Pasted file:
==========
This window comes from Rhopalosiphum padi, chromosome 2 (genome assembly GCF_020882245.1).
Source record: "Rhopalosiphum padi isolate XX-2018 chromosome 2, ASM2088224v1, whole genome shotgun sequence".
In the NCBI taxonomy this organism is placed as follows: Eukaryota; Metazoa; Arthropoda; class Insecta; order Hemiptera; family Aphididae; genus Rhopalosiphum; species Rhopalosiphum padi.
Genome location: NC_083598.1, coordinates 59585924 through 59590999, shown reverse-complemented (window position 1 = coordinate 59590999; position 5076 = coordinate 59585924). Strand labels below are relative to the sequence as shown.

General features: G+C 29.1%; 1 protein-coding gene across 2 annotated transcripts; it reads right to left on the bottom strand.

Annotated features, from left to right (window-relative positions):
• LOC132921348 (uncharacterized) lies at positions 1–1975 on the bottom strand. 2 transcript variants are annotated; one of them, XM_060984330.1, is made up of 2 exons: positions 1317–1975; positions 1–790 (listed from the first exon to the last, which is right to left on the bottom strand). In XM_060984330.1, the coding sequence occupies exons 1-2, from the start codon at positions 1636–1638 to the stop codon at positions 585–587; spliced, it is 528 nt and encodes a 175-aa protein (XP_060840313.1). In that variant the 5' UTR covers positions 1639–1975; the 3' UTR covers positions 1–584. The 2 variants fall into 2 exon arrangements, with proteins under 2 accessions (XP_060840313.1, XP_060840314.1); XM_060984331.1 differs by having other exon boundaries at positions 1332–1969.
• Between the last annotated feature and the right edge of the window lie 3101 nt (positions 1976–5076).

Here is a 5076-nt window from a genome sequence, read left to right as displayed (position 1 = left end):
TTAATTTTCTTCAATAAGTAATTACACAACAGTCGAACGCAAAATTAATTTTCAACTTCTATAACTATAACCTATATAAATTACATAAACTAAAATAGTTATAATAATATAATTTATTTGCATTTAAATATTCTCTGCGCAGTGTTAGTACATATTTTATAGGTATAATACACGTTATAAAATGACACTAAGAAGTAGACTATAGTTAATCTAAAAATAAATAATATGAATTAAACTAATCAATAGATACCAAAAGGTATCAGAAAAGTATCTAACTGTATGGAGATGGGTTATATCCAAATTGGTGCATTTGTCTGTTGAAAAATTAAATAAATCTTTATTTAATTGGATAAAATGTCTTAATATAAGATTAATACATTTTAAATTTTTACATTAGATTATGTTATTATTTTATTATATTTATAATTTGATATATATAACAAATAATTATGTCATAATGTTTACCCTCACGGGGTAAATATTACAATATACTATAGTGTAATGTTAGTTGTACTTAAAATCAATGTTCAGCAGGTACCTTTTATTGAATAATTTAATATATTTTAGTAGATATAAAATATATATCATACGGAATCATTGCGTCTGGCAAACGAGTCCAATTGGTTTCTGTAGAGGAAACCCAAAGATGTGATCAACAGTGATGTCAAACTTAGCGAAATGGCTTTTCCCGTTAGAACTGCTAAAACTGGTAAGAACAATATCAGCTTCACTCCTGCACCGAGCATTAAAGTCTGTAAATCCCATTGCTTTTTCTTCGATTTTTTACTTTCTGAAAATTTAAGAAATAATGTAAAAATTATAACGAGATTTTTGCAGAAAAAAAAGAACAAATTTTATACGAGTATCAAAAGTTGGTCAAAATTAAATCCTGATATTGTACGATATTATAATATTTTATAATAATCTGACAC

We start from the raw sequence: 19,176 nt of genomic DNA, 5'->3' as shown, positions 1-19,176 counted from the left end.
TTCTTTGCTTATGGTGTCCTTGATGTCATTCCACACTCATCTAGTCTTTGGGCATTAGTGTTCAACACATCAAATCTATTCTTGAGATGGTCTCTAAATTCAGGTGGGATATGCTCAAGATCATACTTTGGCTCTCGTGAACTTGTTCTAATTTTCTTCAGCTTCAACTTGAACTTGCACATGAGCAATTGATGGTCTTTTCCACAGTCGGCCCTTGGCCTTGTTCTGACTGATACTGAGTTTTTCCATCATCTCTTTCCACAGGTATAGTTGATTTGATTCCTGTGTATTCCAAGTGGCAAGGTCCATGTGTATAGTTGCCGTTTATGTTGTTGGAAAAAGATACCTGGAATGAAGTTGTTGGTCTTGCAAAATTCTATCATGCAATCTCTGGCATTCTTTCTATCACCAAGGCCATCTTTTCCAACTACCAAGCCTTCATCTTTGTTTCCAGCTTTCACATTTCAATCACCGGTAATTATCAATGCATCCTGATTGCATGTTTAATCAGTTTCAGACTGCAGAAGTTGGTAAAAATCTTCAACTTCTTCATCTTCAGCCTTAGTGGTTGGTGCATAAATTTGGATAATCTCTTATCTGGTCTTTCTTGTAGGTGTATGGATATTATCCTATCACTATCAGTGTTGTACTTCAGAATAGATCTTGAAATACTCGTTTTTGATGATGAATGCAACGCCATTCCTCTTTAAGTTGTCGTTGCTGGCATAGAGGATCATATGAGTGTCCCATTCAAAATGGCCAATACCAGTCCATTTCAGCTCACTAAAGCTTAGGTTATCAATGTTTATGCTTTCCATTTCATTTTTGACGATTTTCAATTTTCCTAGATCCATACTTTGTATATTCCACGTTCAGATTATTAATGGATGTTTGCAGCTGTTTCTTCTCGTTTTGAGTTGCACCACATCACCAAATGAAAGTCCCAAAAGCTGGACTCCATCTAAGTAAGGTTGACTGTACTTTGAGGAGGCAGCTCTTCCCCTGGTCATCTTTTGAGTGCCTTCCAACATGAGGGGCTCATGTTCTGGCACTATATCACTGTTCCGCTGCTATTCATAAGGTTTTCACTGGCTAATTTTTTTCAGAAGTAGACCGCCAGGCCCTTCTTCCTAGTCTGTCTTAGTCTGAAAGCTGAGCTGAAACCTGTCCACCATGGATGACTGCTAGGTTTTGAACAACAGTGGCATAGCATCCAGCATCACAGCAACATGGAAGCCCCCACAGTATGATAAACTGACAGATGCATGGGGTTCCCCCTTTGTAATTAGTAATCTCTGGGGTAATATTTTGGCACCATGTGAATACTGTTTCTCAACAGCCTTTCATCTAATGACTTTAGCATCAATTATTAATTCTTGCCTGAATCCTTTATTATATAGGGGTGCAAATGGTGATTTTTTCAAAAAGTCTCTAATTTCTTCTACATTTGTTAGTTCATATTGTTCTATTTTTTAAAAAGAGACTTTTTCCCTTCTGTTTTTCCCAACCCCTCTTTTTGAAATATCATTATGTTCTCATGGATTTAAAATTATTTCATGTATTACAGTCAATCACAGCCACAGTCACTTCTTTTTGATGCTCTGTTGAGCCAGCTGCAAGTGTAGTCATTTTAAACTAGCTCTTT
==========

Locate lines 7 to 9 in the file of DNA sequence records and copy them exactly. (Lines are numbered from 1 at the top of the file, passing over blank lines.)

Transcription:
• LOC132921348 (uncharacterized) lies at positions 1–1975 on the bottom strand. 2 transcript variants are annotated; one of them, XM_060984330.1, is made up of 2 exons: positions 1317–1975; positions 1–790 (listed from the first exon to the last, which is right to left on the bottom strand). In XM_060984330.1, the coding sequence occupies exons 1-2, from the start codon at positions 1636–1638 to the stop codon at positions 585–587; spliced, it is 528 nt and encodes a 175-aa protein (XP_060840313.1). In that variant the 5' UTR covers positions 1639–1975; the 3' UTR covers positions 1–584. The 2 variants fall into 2 exon arrangements, with proteins under 2 accessions (XP_060840313.1, XP_060840314.1); XM_060984331.1 differs by having other exon boundaries at positions 1332–1969.
• Between the last annotated feature and the right edge of the window lie 3101 nt (positions 1976–5076).

Here is a 5076-nt window from a genome sequence, read left to right as displayed (position 1 = left end):